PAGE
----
1. Subscriberno1marauder
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    20 Dec '05 18:101 edit
    http://www.msnbc.msn.com/id/10545387/

    No surprise; ID is a thinly veiled attempt to oust evolution (a scientific theory) from science classes and replace it with creationism (a religious dogma). The school board does not plan to appeal; 8 pro-ID members were thrown out by the embarrassed voters of Harrisburg in the last election.
  2. Donationrwingett
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    20 Dec '05 18:22
    Originally posted by no1marauder
    http://www.msnbc.msn.com/id/10545387/

    No surprise; ID is a thinly veiled attempt to oust evolution (a scientific theory) from science classes and replace it with creationism (a religious dogma). The school board does not plan to appeal; 8 pro-ID members were thrown out by the embarrassed voters of Harrisburg in the last election.
    VICTORY! VICTORY! Let the bells chime in celebration throughout the land. We have been saved (at least momentarily) from making ourselves complete laughingstocks on the world stage.
  3. Et in Arcadia ego...
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    20 Dec '05 18:25
    Originally posted by rwingett
    VICTORY! VICTORY! Let the bells chime in celebration throughout the land. We have been saved (at least momentarily) from making ourselves complete laughingstocks on the world stage.
    Emm.. It's a little late for that... Sorry!
  4. Standard memberscottishinnz
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    20 Dec '05 19:26
    Originally posted by no1marauder
    http://www.msnbc.msn.com/id/10545387/

    No surprise; ID is a thinly veiled attempt to oust evolution (a scientific theory) from science classes and replace it with creationism (a religious dogma). The school board does not plan to appeal; 8 pro-ID members were thrown out by the embarrassed voters of Harrisburg in the last election.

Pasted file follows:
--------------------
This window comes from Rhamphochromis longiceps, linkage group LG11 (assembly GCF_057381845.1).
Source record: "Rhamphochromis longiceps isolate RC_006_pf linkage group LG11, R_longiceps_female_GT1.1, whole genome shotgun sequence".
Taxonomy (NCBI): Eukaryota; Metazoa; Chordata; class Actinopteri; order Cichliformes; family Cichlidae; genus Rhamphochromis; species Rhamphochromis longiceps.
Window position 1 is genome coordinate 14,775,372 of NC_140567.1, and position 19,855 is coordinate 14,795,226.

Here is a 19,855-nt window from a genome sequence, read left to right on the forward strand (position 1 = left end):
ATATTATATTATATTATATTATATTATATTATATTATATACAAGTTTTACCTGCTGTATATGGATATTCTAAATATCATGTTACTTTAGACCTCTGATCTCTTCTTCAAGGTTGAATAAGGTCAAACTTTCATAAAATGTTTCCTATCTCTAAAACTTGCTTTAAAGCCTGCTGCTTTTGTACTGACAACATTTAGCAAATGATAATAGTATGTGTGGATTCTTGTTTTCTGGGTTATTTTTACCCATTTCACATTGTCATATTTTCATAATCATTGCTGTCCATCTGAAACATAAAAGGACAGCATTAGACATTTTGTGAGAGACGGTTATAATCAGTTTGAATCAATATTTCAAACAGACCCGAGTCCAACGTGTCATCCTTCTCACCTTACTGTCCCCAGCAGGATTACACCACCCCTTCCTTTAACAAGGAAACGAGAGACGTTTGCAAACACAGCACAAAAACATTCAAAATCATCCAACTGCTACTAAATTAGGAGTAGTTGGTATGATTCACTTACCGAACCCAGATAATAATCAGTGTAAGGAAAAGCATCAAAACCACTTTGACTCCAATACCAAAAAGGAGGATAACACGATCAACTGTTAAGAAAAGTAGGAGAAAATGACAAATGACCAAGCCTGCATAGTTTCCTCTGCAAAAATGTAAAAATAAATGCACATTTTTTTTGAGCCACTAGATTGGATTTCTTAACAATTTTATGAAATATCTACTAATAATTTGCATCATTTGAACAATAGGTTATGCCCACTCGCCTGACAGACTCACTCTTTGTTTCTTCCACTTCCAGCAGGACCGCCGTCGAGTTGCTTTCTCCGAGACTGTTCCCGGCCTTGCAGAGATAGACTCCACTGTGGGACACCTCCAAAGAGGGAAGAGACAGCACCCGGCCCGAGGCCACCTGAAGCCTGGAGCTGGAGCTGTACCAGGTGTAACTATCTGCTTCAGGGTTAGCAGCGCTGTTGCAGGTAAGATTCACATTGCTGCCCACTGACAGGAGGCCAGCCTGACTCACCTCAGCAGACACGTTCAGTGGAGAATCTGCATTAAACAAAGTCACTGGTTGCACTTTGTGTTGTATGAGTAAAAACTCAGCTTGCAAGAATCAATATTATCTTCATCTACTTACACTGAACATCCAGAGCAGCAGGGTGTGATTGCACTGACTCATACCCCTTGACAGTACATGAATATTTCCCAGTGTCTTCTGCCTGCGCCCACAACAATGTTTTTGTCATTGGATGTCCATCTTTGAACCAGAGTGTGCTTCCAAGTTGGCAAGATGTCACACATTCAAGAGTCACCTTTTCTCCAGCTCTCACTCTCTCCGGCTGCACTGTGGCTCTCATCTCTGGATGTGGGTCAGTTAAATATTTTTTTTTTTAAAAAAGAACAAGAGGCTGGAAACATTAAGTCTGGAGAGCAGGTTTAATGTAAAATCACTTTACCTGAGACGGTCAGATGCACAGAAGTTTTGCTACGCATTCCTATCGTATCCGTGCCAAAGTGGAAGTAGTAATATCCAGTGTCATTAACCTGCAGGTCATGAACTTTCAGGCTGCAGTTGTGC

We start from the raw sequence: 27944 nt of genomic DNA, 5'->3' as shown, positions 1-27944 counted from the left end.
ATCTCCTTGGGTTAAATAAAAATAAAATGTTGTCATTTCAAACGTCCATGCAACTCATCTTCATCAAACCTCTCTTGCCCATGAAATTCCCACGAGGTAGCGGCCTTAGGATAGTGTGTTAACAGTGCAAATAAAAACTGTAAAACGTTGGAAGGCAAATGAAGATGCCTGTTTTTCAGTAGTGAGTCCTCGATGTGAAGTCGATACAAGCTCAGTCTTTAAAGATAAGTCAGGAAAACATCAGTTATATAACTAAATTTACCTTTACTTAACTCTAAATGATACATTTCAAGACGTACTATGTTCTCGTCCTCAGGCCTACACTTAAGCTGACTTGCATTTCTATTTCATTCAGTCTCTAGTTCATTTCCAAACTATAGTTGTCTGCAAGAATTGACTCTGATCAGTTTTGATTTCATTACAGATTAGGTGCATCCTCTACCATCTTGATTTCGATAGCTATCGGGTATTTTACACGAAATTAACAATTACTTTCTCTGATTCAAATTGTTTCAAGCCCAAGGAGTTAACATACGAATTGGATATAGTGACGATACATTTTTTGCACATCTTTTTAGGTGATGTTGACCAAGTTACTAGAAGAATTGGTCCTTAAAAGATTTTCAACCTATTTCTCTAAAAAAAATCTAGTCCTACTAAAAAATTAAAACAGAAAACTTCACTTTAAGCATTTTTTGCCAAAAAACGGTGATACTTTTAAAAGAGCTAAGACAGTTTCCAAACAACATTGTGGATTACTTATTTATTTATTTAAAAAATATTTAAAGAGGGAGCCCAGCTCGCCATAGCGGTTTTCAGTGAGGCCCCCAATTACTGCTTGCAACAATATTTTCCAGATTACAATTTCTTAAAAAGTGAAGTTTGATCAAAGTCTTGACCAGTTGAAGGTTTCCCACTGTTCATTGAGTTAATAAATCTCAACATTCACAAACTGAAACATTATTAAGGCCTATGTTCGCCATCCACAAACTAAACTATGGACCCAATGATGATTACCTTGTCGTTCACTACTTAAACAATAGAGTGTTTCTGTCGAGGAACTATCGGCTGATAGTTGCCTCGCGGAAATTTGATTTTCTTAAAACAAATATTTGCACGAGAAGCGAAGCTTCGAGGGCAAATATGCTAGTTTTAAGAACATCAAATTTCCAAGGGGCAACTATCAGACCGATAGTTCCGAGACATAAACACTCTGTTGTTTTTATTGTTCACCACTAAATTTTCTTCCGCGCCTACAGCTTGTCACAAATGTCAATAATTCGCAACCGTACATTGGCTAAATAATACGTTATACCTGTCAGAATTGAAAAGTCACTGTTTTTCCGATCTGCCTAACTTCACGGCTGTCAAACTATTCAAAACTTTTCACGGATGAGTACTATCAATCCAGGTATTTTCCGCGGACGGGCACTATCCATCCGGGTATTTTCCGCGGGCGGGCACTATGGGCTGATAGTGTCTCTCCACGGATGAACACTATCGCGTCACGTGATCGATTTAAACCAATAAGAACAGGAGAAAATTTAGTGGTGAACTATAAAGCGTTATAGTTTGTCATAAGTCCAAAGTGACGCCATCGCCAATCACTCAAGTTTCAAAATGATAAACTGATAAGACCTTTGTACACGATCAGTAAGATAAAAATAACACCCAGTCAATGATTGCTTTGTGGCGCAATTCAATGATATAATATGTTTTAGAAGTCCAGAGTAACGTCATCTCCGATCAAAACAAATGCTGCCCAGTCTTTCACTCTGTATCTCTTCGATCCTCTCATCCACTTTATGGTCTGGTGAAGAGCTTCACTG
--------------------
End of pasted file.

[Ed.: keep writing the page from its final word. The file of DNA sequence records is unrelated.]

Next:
Well, that's a bloody relief. Now, despite being an evolutionist I have no qualms with ID being taught - in a religious education type class. Biology is a science, ID is not science, simply because there can be no proof, therefore it should not be taught in biology classes.
  5. Donationkirksey957
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    20 Dec '05 19:43
    Originally posted by no1marauder
    http://www.msnbc.msn.com/id/10545387/

    No surprise; ID is a thinly veiled attempt to oust evolution (a scientific theory) from science classes and replace it with creationism (a religious dogma). The school board does not plan to appeal; 8 pro-ID members were thrown out by the embarrassed voters of Harrisburg in the last election.
    How could it be seen as anything but a religious concept when one of the persons supporting it in the trail said, "A man died on a cross 2000 years ago. Is no one going to stand up for him?"
  6. Standard memberXanthosNZ
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    20 Dec '05 20:362 edits
    Here's the judge's conclusion:

    The proper application of both the endorsement and Lemon tests to the facts of this case makes it abundantly clear that the Board’s ID Policy violates the Establishment Clause. In making this determination, we have addressed the seminal question of whether ID is science. We have concluded that it is not, and moreover that ID cannot uncouple itself from its creationist, and thus religious, antecedents.

    Both Defendants and many of the leading proponents of ID make a bedrock assumption which is utterly false. Their presupposition is that evolutionary theory is antithetical to a belief in the existence of a supreme being and to religion in general. Repeatedly in this trial, Plaintiffs’ scientific experts testified that the theory of evolution represents good science, is overwhelmingly accepted by the scientific community, and that it in no way conflicts with, nor does it deny, the existence of a divine creator.